I should have stayed in girl scouts, because this morning I'm regretting my poor fire making skills. I had my boy scouts explain it to me and get a fire started in Clifford's new and improved fireplace, but the guys are now at school, and the fire wanes.
It caused me think about my year in Brownies. I think I was just learning to read when I got my Brownie handbook, and I dreamed I could be the brownie girl in the play found at the front of the book. I poured over that play time and again, because the lead role looked into a fairy pond and said magical words. When my best friend's mom asked me to take the part in our troop, I nearly fainted with joy. Her mother literally created a set including a mirror with greenery around it for the pond. It is a blissful memory of mine from childhood to have performed for all the parents.
I also recalled my one year in girl scouts with my sister. I don't think she and I were ever in a single club together of any kind after that, but we joined the same girl scout troop at Woodfill Elementary School. My fondest memory of that experience came about by my sister telling the girl scout leader how disappointed she was with her Christmas gift swap, so I held out my present to my sister in exchange. My sister happily handed me her miniature wooden angel ornament which I found exquisite for whatever unmemorable present I'd gotten in the exchange. Apparently the girl scout leader took this as some big sacrifice on my part though I don't remember it being so. Later, the leader came to me with a nifty girl scout coin purse, and whispered, "I saw what you did for your sister, and I thought you deserved something better." I turned that fabulous little forest green pouch over and over in my little girl hands thinking I was the luckiest person in the whole wide world that day. It's funny to me thinking back on that knowing how very satisfied with the tiny angel I was and astounded at a further gift.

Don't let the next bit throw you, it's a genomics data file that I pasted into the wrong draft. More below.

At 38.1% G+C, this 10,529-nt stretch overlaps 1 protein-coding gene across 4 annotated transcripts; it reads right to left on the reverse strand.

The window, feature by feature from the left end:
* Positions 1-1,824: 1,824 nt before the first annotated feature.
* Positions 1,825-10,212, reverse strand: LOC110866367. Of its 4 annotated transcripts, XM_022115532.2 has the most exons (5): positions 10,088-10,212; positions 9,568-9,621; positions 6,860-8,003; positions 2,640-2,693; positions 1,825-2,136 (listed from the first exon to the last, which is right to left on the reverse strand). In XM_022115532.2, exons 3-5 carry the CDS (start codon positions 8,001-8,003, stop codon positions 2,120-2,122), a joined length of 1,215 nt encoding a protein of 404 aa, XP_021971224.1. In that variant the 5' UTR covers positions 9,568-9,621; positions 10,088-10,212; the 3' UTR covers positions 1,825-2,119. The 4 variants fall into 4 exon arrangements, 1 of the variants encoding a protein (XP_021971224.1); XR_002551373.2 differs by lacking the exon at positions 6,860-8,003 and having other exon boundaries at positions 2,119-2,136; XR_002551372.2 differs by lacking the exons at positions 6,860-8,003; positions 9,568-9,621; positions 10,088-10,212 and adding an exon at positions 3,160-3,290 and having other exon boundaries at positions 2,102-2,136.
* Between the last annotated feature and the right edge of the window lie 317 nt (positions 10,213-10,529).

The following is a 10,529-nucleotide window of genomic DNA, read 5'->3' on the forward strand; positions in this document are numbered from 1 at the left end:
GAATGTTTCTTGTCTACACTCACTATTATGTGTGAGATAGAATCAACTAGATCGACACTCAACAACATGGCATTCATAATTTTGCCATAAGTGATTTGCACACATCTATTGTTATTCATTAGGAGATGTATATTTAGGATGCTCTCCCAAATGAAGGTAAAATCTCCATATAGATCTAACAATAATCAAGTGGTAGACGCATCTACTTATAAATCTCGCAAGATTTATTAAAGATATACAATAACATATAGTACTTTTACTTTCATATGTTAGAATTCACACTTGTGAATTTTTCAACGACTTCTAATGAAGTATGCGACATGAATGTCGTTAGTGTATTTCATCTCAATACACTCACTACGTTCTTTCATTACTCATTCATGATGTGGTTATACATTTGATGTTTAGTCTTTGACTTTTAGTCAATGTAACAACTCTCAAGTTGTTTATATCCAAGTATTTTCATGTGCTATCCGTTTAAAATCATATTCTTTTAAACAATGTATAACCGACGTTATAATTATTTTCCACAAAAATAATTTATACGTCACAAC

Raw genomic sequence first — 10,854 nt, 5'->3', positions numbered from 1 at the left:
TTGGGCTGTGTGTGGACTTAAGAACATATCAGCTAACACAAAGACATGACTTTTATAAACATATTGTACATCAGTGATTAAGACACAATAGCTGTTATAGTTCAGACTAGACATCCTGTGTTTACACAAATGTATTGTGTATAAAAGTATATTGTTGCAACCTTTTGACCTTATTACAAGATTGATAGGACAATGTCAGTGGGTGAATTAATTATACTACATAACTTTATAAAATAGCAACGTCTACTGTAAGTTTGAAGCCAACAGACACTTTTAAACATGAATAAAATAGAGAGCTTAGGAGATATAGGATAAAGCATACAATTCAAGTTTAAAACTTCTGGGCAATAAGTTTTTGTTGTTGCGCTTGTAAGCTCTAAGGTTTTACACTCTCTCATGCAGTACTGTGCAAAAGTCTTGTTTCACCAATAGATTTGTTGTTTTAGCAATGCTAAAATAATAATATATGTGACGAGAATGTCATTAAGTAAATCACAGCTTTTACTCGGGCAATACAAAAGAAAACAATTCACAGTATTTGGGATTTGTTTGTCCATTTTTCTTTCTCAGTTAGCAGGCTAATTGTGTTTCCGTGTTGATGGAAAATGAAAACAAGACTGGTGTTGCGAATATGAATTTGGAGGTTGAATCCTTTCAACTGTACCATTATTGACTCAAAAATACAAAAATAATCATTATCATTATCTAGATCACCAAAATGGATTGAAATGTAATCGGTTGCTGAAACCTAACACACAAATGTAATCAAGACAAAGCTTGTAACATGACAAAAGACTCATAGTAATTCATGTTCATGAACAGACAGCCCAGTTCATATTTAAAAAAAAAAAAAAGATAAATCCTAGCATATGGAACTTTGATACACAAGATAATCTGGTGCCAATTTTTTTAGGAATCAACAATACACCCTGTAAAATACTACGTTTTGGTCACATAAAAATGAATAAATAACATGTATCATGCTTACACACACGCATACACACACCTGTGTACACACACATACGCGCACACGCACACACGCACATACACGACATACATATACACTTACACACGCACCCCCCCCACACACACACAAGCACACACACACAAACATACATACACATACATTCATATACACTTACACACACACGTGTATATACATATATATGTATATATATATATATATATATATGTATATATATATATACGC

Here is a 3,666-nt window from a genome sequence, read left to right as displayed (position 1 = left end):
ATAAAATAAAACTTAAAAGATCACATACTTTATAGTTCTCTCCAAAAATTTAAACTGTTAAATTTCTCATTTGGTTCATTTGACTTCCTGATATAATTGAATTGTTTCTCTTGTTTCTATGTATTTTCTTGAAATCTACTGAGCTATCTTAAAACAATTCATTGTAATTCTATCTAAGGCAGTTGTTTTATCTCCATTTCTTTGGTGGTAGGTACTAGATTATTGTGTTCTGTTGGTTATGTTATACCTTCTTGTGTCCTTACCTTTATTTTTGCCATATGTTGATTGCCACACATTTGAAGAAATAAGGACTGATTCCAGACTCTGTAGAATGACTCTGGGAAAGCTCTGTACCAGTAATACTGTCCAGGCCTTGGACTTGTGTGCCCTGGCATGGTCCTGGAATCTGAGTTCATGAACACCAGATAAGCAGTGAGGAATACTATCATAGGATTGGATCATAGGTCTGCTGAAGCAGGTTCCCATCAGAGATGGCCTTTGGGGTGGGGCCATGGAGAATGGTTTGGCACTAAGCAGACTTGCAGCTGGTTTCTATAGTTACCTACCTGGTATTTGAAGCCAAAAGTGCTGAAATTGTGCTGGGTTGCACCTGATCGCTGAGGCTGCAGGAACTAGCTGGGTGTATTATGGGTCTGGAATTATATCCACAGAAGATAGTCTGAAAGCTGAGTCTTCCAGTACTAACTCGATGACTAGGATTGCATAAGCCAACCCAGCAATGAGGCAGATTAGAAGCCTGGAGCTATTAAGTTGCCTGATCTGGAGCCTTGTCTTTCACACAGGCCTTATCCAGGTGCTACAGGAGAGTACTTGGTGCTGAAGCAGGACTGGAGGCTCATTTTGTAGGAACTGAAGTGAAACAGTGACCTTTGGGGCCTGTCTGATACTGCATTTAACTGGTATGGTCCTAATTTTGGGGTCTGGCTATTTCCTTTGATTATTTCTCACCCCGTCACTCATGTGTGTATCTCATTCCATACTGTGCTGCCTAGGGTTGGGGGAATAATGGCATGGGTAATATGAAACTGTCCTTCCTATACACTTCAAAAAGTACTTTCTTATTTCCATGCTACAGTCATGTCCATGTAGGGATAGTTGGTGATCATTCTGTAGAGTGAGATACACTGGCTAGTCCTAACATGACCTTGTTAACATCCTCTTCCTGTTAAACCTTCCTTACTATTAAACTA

Helps me remember that ya never know what a child is really thinking.
This morning my daughter and I arrived at our bus stop the minute the bus occasionally arrives, and I explained to her, "If we've missed the bus then I'll make sure the boys catch their and drive you on to school."
She burst into tears, "I don't WANT to be LATE! Please take me now. The bus never comes at sunrise, and look. There's the sun."
"Let not worry about what might happen just yet. We'll wait here ten more minutes..." I replied, "but oh, look, there's your bus now."
She dried her tears instantly and popped out the car with a lilt in her step.
When I was in second grade, my mom woke my sister and I in the middle of the night on a school night and stealthily took us to a friend's house far from our neighborhood after a she became afraid of dreadful things. The next morning, my mom let us all sleep in, and much to my horror, I arrived to Miss Bohn's class after 10 a.m. Miss Bohn must have noticed my tear stained face for I was ashamed that I was late. She spoke gently to me, "It doesn't matter what time you get here. I'm just always glad to see you." That woman had no idea how comforting and memorable her words were for me that day.
I've literally been trying diligently to live in the moment these days and not worry about the "what ifs" of the future. I can tell it's going to be a hard lesson for my girl as it is for all of us.
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